At least once a week, I get a call from someone asking me to prepare a "non-compete" or, even more commonly, to enforce one. There are some key considerations that business owners should keep in mind if they're thinking about using non-competition agreements in their business.
Restrictive covenants are generally disfavored by courts, which generally lean toward letting employees work in their chosen fields without these types of restrictions. As a result, any restrictive covenant that you ask an employee to sign should be written very clearly and concisely. It must clearly specify the geographic scope and the term of the restrictions, both of which must be reasonable. For example, if you hire a sales representative to cover a territory including three northeastern states, it may not be reasonable to have him sign an agreement restricting him from selling competing products anywhere in the U.S. Of course, the reasonableness of the geographic scope is very dependent on the nature of the employee's position and the business itself, and electronic commerce has had a significant effect on this issue.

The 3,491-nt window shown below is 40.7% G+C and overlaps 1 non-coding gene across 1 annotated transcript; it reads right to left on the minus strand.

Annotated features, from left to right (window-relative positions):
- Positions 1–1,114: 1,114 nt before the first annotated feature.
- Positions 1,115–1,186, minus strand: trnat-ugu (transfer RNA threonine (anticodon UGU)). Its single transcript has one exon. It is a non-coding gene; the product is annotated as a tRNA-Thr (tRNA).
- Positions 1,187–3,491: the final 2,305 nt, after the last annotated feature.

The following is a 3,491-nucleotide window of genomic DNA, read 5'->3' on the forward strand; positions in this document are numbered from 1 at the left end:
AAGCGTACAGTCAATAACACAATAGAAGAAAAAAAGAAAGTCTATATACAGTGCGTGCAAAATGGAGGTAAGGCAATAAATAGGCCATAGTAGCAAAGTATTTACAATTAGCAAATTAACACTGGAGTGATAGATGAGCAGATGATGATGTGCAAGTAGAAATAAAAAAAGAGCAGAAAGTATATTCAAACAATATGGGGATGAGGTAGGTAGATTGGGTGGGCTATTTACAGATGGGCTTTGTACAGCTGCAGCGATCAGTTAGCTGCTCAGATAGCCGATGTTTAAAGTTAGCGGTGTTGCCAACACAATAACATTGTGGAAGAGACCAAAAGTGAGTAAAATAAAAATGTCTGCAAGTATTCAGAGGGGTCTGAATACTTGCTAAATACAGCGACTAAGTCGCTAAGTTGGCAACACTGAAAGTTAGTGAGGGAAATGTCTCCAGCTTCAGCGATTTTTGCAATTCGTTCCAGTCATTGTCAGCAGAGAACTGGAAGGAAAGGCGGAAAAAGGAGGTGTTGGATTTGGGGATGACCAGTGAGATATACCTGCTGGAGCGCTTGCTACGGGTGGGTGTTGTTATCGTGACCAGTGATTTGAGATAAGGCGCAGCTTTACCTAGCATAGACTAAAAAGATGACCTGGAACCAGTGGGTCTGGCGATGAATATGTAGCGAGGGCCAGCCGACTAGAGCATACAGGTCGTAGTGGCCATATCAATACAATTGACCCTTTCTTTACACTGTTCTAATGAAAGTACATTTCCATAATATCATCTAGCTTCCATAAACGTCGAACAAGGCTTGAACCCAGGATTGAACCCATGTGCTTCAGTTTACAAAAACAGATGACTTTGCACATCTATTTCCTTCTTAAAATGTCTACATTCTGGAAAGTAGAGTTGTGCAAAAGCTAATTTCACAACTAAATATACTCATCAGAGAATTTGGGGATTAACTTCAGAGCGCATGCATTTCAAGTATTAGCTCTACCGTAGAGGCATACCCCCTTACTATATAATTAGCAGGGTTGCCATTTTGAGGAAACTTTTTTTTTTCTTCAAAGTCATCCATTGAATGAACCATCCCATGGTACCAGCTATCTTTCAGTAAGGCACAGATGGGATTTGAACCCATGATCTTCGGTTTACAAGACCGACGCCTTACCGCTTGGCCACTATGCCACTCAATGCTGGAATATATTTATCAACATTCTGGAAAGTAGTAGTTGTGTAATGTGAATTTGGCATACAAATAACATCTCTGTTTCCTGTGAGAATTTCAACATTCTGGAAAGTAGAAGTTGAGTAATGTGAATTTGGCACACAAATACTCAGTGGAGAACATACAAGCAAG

Very importantly, when considering whether you want to require an employee to sign a restrictive covenant, the employer should ask itself what activities it wants to prevent. Do you want to prevent the former employee from working for a competitor entirely, or do you just want to prevent the former employee from using your confidential information from your business for another? Alternatively, will a non-solicitation agreement work? That is, are you simply trying to prevent a former employee from soliciting or servicing your customers? All of these nuances are important and could have a significant effect on the reasonableness - and the enforceability - of your agreements.
Finally, be aware that requiring a preexisting employee to sign a non-compete after he has been hired is likely not enforceable unless the employer provides some new consideration for that agreement.